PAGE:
I believe I did do just a little polishing on all the moving parts on both my 9422's but they were not rough to begin with. Both of mine are from the early '70s so they were early production guns with the smooth stocks which I much prefer to the checkered stocks.

If you decide to do this to your 9422, let me know and I'll run you thru the disassembly procedure which your manual does not cover - only simple takedown covered. It's not hard to do once you know how but I did spend a little time figuring it out and it'll save you time. No need to reinvent the wheel.

Jim
 

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Discussion Starter · #9 · (Edited)
Jim,
I would appreciate very much not having to stumble my way through that takedown prodedure! I will need it, as I am going to improve that trigger pull, both by stoning the faying surfaces, and a spring change. Also, ;-( in handling my rifle, I have detected the slightest rotational movement of the forepiece. Cannot see it move, but can feel it. Something needs to be tightened, or shimmed a bit. Do you by chance know how the devil that piece comes off/goes on? Please don't tell me the barrel has to come off, as I REALLY, REALLY don't want to do that. And again, thanks for your help.

eljay
 

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eljay,
The forend is a piece of cake. Remove the two barrel band screws, slide the magazine tube forward out of the rifle, slide the rear barrel band forward off the forend, pull the forend down and forward off the rifle. When reassembling notice the groove near the forward end of the mag tube; the front barrel band screw goes thru this groove.

Jim

PS I just took down my rifle to refresh my memory on the procedure; it was pretty dirty so it needed a complete takedown anyway so when you're ready, I'll run you thru it.
 

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Discussion Starter · #11 ·
Jim,

Thanks a bunch! I was about to go and clean it from this morning's firing, and will tackle tightening that forepiece! Funny how a little thing like that can nag at me. Somehow, I know I'll wind up fixing the trigger, but didn't know about the forepiece. Only knew I wasn't going to send it off anywhere to get it fixed, and that it would bug me until it was fixed. Going to do that now. By the way, I did find a three-spring set on Midways which includes a 17, 18, and 19 Lb. spring. And now you have me wondering...I've got some springs out of Rugers, a Security Six and a Speed Six. Wonder if they could possibly be right. I'll probably just order what you used, since it worked for you. But, at your convenience, do go ahead and run me through that takedown procedure, as I want to get in there and look at the parts, and maybe go ahead and stone some surfaces. Thanks again!!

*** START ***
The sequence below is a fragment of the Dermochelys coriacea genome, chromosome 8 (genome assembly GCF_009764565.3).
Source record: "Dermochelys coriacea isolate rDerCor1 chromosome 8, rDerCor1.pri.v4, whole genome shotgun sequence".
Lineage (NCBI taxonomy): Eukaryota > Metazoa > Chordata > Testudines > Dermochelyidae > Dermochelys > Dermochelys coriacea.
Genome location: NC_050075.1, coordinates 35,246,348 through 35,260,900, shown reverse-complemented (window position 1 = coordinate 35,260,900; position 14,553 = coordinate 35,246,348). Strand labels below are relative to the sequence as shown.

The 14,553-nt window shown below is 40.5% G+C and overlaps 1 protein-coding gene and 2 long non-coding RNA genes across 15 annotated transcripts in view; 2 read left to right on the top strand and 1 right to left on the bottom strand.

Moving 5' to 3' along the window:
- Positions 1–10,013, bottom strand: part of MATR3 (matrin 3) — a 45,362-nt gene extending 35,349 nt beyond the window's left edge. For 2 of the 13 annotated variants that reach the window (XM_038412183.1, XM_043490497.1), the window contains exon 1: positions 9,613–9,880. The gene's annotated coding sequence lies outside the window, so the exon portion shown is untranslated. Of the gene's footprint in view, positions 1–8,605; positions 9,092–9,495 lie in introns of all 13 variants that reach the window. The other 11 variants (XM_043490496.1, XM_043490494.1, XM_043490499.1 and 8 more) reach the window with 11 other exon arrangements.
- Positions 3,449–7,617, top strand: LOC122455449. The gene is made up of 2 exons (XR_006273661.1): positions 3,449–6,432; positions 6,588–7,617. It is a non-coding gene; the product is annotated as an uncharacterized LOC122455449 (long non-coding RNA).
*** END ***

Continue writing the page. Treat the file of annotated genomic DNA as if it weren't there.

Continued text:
David, aka eljay
 

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David,
Give me a little time to get organized and write the procedures down and I'll also scan a few parts so you can see what's going on - you know, a picture's worth a thousand words. I do web design so I'll create a page with steps and pictures. Be back to you soon.

Jim
 

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Discussion Starter · #13 ·
Jim,
Thanks very much. I'll be watching for it. Did get the forepiece snugged up. Also got everything clean while I was in there.
Only other thing is the front sight hood. Owner's Manual says simply, "pull forward carefully to remove." I've pulled and pushed all my fingers could stand, can't budge it. Will need to get it off when I am able to start tinkering with peep sights, and want to investigate the Williams Firesight on the front. Is it correct, just pull or push forward hard enough, and that hood will slide off?
Thanks again for all of your help.

David
 

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The front sight hood is spring steel and is a pretty snug fit in the grooves of the ramp. What I've used is a piece of wood and a hammer to tap the hood forward off the ramp. It'll go; just gently increasing the strength of the tap 'til it starts to move. The wood will protect the hood from damage. Just be careful not to hit the front sight itself.

Jim